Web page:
But does everyone really know this? I’m sure the City economist knows this. I’m less sure about the audience, and even sometimes about the person interviewing the economist. This is a game of pretend that has been going on for so long that what is pretend has become real. Wouldn’t it be a good idea to insist on these City economists prefacing everything they say by ‘Of course we do not know, but my hunch is that …’ Isn’t it better to properly inform viewers of what is going on here, even if it does become a little repetitive? Or is informing the viewer not what this is about? And does this constant repetition of false certainty not have something to do with how City economists can be regarded by some policymakers as high priests to the fickle god of the market. 

It was interesting that some of the reaction I got to Saturday’s post was ‘why don’t forecasters tell people about these uncertainties’. Why are they not more modest? But the better ones are, and any academic who knows about macro forecasting will tell you how uncertain unconditional forecasting is. The fact that this knowledge is not reflected in how the media (or politicians) talk about them has everything to do with the media (and politicians). It suits most of the media (not all) to exaggerate the certainty, and then to express shock/horror when forecasts are wrong. And in a way it is a perfect example about the dangers of treating the media as just a harmless purveyor of news: you end up blaming the forecasters for something which is not their doing.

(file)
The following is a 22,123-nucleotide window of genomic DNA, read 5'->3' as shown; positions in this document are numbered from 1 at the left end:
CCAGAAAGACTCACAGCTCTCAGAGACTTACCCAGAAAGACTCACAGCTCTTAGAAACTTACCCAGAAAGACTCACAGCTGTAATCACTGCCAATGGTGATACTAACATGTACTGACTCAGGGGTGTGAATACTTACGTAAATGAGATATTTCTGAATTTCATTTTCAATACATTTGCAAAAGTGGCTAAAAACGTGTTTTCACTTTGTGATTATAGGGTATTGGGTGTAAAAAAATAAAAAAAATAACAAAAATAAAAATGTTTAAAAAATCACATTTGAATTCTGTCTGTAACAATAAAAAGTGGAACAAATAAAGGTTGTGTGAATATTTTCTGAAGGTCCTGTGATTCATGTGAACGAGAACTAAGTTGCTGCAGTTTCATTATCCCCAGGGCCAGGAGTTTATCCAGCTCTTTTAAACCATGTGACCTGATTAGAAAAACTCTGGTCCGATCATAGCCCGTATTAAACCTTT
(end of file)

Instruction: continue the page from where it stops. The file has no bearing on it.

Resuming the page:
12 comments:

  1. I agree with you on this; the same point had occurred to me with respect to the daily commentaries on reasons for market action.

    However, my own view is that this is part of a wider issue about the media. We now have 24/7 media which expects news and, because of this, is forced to report "pseudo events", that is events which formerly would not have been reported.

    In my view so much of media these days is filling the vacuum and, in doing this, perhaps you have to resort to a degree of dumbing down to make it comprehensible to your audience, which these days is much wider than before.

    Your point may be reasonable; it is probably even right but your prescription may be lost on a limited attention span audience that is the internet these days and is the audience these comments are targeted at.

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  2. "I would like to get a proper, high-level response to the reason why the BBC has not started to use Prof Robert Shiller's approach to economics rather than the discredited Efficient Markets Hypothesis and Rational Expectations Theory. This battle has been going on for decades and I think Shiller's prediction of the Dotcom bubble in 1996 (it burst 2000) and his prediction of the housing bubble in 2004 (which peaked in the US in 2006) - Prof Shiller is the 'Shiller' of the Case-Shiller home price index Radio 4 sometimes cites - rather suggests it is time for a review. That the BBC continues uniformly to say that the FTSE went up or down for this or that reason when excess volatility is the accepted academic understanding of aggregate stock prices is strange indeed: it is Shiller's 1981 paper on this topic that has just been voted as one of the 20 most important papers of the century in the American Economic Review. Why the BBC still uses the EMH I cannot explain."